Testis showing atrophic seminiferous tubules

Fig. 1: Testis showing atrophic seminiferous tubules (*), tunica albuginea (1), tunica vasculosa (2), and H&E, X100

Testis showing atrophic seminiferous tubule

Fig. 2: Testis showing atrophic seminiferous tubule full of supporting cells (*), group of interstitial cells invaginating into the tubule (q) H&E, X400

Epididymis showing dilated cross-sections of epididymal tube

Fig. 3: Epididymis showing dilated cross-sections of epididymal tube with atrophic epithelium (*). At places the epithelium is columnar. H & E, X100

Epididymal cross section showing follicular appearance

Fig.4: Epididymal cross section showing follicular appearance (*) having flattened epithelium without stereocilia. H&E, X400

Vas deferens showing thickened tunica musculosa

Fig. 5: Vas deferens showing thickened tunica musculosa. Tunica mucosa reveals poorly developed longitudinal folds. H&E, X40

Testis showing seminiferous tubule occupied by Sertoli cells

Fig. 6: Testis showing seminiferous tubule occupied by Sertoli cells (+).

Testis showing cluster of interstitial cells

Fig.7: Testis showing cluster of interstitial cells (*) and atrophic seminiferous tubule (+)


Despite of the fact that the descent of testes is considered important for its normal functions the knowledge about the exact factor responsible for its descent during development remains poorly understood. The present case of unilateral cryptorchidism is reported where unilateral cryptorchid testis was associated with altered histology of testis, epididymis and vas deferens yet its harmful impact was not sufficient enough to make the individual infertile. In such situation it was suggested by Atillaertugrul (2002) that the contralateral testis and the spermatic tract system must have undergone favourable compensatory change to makeup for the deficit caused by unilateral cryptorchidism. Hyperplastic interstitial cells in the present study was found in agreement with the description given by Williams (1995). Impaired thermoregulation, Penson et. al. (1997), Bedford (1991) and Loughlin (1991) has been held responsible for the testicular damage in ectopic testis. P53 has also been implicated in the temperature-induced apoptotic germ cell loss Richie (1998). Many workers are of the opinion that altered microstructure of cryptorchid testis is primarily due to some defect at the genetic level which finds support from the fact that there is significantly higher incidence of testicular cancer, Rajfer (1998), Henderson (1979), Sidransy (1991) Bartkova et. al. (1991) and Lewis et. al. (1994) associated with undescended testis.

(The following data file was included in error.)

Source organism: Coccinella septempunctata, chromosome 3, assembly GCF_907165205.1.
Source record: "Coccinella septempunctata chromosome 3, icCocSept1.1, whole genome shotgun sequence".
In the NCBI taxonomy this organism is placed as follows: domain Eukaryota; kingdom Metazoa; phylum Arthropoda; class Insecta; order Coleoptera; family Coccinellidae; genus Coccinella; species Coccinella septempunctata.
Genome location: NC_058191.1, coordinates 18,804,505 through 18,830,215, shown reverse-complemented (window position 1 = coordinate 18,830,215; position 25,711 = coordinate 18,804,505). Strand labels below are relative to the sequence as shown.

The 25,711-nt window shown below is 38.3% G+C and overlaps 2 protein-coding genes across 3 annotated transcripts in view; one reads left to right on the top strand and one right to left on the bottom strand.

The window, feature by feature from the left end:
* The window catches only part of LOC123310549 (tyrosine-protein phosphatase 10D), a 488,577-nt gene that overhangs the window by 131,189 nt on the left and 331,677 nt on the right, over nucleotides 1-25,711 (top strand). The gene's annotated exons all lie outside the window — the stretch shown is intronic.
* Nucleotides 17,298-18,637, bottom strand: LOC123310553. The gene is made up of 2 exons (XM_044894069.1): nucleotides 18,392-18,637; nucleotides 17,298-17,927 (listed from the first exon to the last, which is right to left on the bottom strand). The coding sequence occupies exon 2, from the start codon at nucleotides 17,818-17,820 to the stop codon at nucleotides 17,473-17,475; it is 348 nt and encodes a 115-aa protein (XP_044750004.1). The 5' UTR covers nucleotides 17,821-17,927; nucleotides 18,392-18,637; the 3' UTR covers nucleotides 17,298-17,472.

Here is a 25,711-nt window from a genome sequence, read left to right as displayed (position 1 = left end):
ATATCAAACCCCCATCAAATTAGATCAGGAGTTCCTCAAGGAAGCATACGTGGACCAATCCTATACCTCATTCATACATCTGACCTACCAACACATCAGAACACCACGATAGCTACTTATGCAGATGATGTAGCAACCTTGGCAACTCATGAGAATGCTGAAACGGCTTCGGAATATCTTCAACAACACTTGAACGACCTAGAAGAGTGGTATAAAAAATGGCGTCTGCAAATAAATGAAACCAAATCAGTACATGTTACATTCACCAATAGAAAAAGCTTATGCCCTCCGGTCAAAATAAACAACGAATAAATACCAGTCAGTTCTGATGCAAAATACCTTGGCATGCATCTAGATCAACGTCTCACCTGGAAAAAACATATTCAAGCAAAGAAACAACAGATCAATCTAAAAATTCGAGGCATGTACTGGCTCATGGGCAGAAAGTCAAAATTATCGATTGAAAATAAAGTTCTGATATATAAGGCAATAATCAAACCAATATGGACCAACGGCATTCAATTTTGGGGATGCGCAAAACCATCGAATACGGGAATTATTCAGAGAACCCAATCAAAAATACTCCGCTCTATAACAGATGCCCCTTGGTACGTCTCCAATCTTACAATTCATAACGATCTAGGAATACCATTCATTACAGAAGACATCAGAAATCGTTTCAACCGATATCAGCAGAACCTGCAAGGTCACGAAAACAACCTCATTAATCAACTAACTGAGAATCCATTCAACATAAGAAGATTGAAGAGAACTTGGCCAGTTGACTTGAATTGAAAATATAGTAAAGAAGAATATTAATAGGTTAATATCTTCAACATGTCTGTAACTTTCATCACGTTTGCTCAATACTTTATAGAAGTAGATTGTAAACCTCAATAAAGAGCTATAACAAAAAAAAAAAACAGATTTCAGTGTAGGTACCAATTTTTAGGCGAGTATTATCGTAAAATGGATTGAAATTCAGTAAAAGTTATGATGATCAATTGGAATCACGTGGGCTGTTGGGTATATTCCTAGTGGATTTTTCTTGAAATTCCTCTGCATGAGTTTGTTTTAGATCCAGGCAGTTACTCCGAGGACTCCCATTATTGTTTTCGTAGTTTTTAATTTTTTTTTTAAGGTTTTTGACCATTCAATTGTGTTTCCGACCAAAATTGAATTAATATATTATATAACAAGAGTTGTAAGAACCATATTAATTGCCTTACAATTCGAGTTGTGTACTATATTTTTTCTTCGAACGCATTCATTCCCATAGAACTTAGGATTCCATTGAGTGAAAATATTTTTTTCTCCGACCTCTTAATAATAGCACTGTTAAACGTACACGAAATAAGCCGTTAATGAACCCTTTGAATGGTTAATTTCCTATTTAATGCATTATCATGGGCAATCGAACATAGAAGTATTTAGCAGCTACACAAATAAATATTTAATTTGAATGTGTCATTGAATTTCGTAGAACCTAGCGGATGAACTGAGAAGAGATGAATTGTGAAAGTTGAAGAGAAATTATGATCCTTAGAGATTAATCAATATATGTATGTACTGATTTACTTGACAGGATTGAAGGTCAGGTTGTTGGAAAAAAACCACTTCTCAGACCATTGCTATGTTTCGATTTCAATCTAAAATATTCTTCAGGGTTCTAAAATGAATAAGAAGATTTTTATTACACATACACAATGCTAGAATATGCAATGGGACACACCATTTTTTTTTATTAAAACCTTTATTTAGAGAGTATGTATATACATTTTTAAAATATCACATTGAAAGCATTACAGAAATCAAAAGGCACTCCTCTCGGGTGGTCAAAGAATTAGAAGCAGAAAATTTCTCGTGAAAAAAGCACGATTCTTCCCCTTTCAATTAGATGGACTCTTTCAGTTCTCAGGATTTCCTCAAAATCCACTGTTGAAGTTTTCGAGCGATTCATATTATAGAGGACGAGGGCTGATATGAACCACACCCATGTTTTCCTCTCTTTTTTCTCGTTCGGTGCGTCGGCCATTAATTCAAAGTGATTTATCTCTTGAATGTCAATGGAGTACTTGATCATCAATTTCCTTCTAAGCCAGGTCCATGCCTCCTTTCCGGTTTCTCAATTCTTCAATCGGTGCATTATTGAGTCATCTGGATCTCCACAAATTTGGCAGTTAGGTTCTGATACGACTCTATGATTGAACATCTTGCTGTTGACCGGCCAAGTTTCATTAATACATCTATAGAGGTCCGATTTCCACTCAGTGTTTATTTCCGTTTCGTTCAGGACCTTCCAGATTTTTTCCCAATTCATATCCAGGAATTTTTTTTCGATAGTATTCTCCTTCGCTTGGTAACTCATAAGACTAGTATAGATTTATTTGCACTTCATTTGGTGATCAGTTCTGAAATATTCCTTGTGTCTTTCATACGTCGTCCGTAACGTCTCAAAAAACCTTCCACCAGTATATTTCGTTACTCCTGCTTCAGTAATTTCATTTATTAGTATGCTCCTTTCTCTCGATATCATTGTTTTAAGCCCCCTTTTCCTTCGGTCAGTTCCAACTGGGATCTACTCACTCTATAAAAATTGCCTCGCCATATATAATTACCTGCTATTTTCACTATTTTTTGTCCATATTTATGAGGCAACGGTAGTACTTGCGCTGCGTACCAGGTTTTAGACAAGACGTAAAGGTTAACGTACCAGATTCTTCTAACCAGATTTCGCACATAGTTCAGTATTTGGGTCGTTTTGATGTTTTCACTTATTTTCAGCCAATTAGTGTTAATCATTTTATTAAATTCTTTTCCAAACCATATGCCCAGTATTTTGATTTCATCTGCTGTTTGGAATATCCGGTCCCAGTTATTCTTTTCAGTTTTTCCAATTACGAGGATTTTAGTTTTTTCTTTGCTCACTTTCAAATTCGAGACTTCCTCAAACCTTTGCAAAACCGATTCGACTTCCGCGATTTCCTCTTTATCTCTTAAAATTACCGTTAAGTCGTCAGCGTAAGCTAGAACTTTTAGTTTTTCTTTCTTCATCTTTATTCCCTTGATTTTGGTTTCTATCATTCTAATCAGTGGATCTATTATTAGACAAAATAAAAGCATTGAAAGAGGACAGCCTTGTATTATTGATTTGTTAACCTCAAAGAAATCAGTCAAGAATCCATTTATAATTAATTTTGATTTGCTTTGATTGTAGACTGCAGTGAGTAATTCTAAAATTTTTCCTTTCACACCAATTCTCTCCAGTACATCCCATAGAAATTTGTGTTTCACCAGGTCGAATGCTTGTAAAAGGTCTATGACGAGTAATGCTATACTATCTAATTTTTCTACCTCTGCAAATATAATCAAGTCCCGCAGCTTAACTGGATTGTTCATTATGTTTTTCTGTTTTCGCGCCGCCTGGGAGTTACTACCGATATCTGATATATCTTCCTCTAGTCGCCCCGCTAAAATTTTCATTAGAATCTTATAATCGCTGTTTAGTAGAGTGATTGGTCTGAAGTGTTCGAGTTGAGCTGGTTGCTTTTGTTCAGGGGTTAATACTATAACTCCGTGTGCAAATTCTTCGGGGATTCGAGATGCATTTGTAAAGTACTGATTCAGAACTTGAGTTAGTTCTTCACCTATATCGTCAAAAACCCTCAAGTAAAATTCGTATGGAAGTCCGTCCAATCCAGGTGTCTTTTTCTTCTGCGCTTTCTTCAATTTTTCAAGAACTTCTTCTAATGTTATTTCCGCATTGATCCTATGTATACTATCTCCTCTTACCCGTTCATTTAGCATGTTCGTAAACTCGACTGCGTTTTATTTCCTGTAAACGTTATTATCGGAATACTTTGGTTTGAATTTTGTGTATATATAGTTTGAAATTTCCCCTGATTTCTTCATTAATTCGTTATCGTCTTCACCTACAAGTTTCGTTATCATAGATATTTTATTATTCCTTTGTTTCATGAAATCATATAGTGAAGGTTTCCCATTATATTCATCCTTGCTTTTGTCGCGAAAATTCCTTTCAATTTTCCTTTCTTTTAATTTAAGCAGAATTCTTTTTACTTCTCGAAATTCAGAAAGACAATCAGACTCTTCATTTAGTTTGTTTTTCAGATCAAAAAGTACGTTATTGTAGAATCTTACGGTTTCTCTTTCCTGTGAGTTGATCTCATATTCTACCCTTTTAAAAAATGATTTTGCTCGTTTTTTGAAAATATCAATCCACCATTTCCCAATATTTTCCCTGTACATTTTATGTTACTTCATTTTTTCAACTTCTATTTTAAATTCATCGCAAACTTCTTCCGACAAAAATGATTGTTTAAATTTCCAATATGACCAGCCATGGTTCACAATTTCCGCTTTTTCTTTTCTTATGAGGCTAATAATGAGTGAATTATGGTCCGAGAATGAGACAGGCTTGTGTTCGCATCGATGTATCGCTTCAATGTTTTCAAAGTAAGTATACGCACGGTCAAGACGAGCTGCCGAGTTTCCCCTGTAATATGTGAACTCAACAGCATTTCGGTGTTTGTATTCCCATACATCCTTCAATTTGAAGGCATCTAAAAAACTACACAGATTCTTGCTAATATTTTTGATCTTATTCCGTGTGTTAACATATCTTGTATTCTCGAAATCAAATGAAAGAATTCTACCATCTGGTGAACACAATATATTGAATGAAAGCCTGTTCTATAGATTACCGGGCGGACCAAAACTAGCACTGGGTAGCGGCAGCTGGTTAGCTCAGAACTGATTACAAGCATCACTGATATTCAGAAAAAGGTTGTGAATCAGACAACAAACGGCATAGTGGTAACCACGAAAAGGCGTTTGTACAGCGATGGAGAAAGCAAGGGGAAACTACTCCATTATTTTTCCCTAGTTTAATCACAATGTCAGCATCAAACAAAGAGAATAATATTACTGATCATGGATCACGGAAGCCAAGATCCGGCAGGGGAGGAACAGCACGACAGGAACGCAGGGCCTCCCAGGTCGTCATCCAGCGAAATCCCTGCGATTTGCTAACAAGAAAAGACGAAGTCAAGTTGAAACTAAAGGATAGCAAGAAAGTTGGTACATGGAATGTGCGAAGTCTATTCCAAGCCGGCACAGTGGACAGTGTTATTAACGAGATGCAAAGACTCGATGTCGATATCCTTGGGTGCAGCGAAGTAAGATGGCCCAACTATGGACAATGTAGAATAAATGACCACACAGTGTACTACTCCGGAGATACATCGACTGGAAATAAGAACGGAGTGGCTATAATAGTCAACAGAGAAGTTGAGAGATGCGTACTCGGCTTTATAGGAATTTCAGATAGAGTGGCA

Cryptorchidism is also associated with anomalous epididymis which may be both gross and microscopic varying from simple epididymal elongation to more complex form such as complete disruption between testes and epididymis with an over all frequency of 36–90%, Koff and Scaletscky (1990) and Mollaeian (1994). The altered epididymal microstructure in the present study did not match with the findings of mechanically induced cryptorchidism, Atillaertugrul (2002) and Kocak et al (2001).

The unduly thickened tunica musculosa of normally thick-walled tube could not be fully explained. It may be due to continuous traction applied by the testicular ligament with cremaster muscle and gubernaculum towards its scrotal position resulting into its compensatory hypertrophy. The tunica mucosa showed poorly developed and less numerous longitudinal folds akin to disuse atrophic change due to absence of spermatogenesis and hence absence of local factor. It was concluded that while unilateral cryptorchidism affected the microstructure of the testis and spermatic tract of the same side the contralateral descended testis and tract remained unaffected. The role of therapeutic orchidopexy in the infertile individuals aimed at regaining normal testicular structure and function requires further study.